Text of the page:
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Late merging: Perception vs reality on the highway


By Jeremy Elliott
Writer, Beat the Traffic
Monday, January 13, 2014, 12:17 PM

Anytime you bring up the subject of merging at on-ramps and construction areas, invariably you will hear people say 'I hate it when people zip down to the end of the merge lane and cut in.'

On the surface it might appear that those drivers who merge at the very end of the ramp are 'cutting in' or 'jumping the queue,' but surprisingly they are not cheating, being rude or causing you delay. In fact late mergers are helping make your drive better!

When traffic on a road is heavy and there is a merge, drivers who merge at the very end of the ramp are helping to keep traffic flowing. Merging early, while it may seem more polite, actually causes an increase in the backup and delay approaching the merge.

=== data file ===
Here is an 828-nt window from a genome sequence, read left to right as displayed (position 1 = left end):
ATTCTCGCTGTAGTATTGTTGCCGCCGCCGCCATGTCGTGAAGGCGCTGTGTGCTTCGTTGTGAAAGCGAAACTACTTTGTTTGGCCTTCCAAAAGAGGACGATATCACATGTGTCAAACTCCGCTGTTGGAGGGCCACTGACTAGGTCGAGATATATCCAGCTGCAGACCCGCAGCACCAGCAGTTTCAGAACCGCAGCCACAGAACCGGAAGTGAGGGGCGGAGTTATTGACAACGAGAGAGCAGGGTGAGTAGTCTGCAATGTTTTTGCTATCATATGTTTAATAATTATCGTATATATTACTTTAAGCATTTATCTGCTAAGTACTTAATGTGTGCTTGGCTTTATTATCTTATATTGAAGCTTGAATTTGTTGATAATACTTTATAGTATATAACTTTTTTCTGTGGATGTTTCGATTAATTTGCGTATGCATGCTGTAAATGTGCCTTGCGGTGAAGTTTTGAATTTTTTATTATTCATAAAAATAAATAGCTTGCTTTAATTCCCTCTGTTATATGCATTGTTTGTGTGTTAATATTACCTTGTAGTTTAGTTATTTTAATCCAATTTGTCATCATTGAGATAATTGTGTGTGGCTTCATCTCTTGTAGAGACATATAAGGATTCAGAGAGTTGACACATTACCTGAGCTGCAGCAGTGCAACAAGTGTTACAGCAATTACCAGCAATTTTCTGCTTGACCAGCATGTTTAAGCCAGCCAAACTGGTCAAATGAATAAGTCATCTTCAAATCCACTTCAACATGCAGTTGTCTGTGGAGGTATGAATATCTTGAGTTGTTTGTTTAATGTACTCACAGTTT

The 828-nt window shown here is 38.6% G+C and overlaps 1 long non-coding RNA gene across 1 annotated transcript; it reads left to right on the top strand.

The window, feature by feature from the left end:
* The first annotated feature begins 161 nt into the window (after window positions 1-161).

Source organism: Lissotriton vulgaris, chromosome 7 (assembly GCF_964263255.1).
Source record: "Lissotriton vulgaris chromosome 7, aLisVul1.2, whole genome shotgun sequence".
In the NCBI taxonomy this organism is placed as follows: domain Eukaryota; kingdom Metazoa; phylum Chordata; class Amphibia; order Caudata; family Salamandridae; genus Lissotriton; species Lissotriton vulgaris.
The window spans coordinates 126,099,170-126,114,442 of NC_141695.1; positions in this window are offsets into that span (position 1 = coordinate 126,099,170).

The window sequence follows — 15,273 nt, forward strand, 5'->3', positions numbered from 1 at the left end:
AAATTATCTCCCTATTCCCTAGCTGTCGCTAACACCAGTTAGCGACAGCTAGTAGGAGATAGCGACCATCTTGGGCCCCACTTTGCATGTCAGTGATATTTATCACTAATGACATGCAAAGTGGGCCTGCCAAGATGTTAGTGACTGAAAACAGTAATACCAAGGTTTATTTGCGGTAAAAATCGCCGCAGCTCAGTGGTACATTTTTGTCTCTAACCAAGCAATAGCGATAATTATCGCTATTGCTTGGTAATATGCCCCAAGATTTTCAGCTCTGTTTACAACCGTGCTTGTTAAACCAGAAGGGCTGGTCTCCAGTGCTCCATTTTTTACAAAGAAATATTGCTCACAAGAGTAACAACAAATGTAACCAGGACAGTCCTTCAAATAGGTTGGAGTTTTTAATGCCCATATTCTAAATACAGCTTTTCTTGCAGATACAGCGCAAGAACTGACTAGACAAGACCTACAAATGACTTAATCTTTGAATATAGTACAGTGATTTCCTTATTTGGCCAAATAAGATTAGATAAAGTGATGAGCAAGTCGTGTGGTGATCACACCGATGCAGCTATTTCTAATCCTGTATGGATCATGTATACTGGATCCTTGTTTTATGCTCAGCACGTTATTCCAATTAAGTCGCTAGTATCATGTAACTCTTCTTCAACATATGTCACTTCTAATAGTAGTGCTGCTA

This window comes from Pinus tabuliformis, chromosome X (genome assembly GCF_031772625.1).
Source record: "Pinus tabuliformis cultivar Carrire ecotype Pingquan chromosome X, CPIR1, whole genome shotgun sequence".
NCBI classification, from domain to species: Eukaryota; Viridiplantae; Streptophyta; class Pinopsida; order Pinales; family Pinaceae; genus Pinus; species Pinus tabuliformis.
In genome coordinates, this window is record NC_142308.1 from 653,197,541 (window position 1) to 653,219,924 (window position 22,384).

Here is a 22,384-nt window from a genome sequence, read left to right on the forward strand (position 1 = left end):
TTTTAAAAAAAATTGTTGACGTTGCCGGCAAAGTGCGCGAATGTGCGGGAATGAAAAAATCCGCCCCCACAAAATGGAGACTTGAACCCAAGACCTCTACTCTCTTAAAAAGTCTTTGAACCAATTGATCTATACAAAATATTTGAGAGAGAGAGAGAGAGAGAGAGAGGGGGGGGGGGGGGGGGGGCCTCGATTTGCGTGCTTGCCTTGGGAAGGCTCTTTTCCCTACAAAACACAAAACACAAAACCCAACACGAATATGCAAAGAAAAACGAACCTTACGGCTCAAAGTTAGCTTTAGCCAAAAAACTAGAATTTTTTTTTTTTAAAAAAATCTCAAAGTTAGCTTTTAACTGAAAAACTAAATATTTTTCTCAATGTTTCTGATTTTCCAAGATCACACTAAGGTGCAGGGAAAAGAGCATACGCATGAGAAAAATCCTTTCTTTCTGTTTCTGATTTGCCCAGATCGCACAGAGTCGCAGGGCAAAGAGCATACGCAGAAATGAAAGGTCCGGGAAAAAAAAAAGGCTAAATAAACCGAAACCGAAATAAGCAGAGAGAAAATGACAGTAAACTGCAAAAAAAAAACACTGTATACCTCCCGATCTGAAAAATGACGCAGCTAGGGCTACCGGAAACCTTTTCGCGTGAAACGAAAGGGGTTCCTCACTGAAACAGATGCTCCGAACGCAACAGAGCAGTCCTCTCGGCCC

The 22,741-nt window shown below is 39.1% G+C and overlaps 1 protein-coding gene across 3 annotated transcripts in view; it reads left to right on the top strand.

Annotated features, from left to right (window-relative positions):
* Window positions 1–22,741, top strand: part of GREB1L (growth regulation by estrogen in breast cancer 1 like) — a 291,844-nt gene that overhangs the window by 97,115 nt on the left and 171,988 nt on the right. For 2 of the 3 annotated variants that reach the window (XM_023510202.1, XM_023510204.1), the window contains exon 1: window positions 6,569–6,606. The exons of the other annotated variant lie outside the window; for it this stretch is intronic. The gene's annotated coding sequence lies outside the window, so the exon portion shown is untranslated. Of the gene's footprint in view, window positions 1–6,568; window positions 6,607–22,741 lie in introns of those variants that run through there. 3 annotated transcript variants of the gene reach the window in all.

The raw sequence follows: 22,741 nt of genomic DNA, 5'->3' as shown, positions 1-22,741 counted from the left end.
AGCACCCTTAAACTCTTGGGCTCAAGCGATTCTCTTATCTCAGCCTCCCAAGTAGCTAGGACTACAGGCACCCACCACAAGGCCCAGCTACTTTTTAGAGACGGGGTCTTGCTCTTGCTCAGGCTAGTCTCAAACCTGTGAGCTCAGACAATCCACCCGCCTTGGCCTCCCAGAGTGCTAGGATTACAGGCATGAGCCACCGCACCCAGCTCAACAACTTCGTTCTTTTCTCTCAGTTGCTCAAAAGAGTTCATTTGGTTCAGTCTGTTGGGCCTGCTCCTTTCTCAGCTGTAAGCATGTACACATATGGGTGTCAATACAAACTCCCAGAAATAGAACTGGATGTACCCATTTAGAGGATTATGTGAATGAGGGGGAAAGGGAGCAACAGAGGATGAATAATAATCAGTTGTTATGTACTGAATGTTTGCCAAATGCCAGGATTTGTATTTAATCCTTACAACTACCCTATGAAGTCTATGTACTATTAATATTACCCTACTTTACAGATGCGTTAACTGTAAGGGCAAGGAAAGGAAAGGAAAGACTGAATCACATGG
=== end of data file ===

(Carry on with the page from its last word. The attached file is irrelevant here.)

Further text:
To see the effect in real-time, check out this video from the MDOT – it is not the most exciting clip on YouTube but really shows the difference in the backup between late and early merging.

Early merging

  • Does not use the full capacity of the highway.
  • Increases unpredictability (drivers might merge anywhere there is an opening).
  • Increases potential for collisions (following too close, aggressive driving).
  • You are contributing to or creating the backup.

Late merging

  • Uses the full potential of the highway.
  • Removes uncertainty because other drivers know exactly where you will merge (at the end).
  • Reduces collisions and frustration.
  • The merge point is orderly and fair.

If we keep in mind that late merging will improve the drive for all of us, then late merging will become the polite thing to do. An additional factor to consider is the psychology that affects merge timing. If most drivers try to block ‘late mergers’ or will not let them in at the end of the ramp, this will encourage more people to merge early and cause greater delays on our roads.

The impact of merging early or late applies only when traffic is heavy – if traffic is light and there is plenty of space, when or where you merge does not matter, but merging late would be good practice.

Last point to note: this does not apply to off ramps. Drivers who cut into line at an off ramp are not helping traffic flow and are a danger to all of us on the highway.


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